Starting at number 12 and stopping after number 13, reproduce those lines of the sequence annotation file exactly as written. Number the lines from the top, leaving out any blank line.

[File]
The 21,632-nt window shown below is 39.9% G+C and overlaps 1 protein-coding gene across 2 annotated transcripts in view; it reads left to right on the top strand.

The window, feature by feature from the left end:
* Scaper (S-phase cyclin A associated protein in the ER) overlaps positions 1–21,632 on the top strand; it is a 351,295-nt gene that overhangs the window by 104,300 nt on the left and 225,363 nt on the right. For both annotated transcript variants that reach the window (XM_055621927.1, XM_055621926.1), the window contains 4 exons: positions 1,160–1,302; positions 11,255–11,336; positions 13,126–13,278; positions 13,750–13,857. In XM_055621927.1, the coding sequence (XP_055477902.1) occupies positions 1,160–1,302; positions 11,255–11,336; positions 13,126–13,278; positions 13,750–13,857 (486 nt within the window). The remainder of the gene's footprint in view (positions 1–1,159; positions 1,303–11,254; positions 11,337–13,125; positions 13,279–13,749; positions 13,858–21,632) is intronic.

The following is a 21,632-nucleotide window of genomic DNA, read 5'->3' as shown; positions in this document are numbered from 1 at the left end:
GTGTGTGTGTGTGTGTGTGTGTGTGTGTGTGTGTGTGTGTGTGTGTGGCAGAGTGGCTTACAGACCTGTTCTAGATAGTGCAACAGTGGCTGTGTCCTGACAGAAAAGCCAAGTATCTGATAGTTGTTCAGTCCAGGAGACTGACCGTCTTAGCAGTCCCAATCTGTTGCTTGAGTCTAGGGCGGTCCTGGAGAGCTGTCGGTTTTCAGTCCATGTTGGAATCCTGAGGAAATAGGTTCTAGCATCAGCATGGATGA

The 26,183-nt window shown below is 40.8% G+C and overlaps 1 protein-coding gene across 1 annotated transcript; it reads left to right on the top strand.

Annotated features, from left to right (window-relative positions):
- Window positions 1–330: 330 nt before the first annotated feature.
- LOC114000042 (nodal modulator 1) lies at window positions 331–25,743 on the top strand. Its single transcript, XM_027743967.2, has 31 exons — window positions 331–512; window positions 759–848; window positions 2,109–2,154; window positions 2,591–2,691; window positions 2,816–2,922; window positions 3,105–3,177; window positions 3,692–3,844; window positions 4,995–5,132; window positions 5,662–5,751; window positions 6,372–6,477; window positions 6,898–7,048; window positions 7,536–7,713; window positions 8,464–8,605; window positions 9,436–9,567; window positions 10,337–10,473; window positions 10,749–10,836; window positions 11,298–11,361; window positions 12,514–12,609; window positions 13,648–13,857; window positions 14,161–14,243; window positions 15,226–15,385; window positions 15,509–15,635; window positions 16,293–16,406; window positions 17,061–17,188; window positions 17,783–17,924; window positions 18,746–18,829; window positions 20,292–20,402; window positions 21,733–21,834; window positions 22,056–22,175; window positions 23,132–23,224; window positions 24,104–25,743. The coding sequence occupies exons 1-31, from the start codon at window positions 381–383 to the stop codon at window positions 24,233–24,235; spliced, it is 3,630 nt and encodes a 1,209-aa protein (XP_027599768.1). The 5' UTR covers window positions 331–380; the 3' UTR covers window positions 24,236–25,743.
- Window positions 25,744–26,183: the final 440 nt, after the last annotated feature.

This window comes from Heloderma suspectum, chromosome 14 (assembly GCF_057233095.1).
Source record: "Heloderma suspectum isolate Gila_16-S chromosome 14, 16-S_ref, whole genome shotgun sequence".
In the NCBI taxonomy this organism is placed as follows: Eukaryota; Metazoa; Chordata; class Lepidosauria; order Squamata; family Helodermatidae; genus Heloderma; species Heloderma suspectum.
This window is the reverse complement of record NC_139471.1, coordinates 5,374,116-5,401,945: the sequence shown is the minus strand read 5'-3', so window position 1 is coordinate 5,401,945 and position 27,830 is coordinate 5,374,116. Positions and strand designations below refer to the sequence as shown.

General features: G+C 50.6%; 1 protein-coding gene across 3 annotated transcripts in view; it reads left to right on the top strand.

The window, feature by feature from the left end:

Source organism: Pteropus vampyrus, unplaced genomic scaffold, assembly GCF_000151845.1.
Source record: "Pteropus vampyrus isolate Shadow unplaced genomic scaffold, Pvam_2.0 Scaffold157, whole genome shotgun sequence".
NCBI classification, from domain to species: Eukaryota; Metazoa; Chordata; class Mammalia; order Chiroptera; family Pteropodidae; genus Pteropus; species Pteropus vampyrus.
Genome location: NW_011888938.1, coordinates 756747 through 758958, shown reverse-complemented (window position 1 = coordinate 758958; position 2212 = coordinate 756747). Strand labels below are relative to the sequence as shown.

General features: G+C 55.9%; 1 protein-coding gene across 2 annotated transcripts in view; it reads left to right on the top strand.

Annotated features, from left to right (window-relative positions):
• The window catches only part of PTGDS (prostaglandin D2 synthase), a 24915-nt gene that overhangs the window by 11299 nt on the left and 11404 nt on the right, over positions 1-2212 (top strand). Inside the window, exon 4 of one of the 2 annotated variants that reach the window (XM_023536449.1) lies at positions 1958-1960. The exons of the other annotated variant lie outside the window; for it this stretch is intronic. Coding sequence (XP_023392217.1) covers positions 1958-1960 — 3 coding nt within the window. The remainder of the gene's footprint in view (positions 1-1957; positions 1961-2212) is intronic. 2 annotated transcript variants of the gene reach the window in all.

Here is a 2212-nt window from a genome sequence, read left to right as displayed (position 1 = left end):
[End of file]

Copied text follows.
Source record: "Heloderma suspectum isolate Gila_16-S chromosome 14, 16-S_ref, whole genome shotgun sequence".
In the NCBI taxonomy this organism is placed as follows: Eukaryota; Metazoa; Chordata; class Lepidosauria; order Squamata; family Helodermatidae; genus Heloderma; species Heloderma suspectum.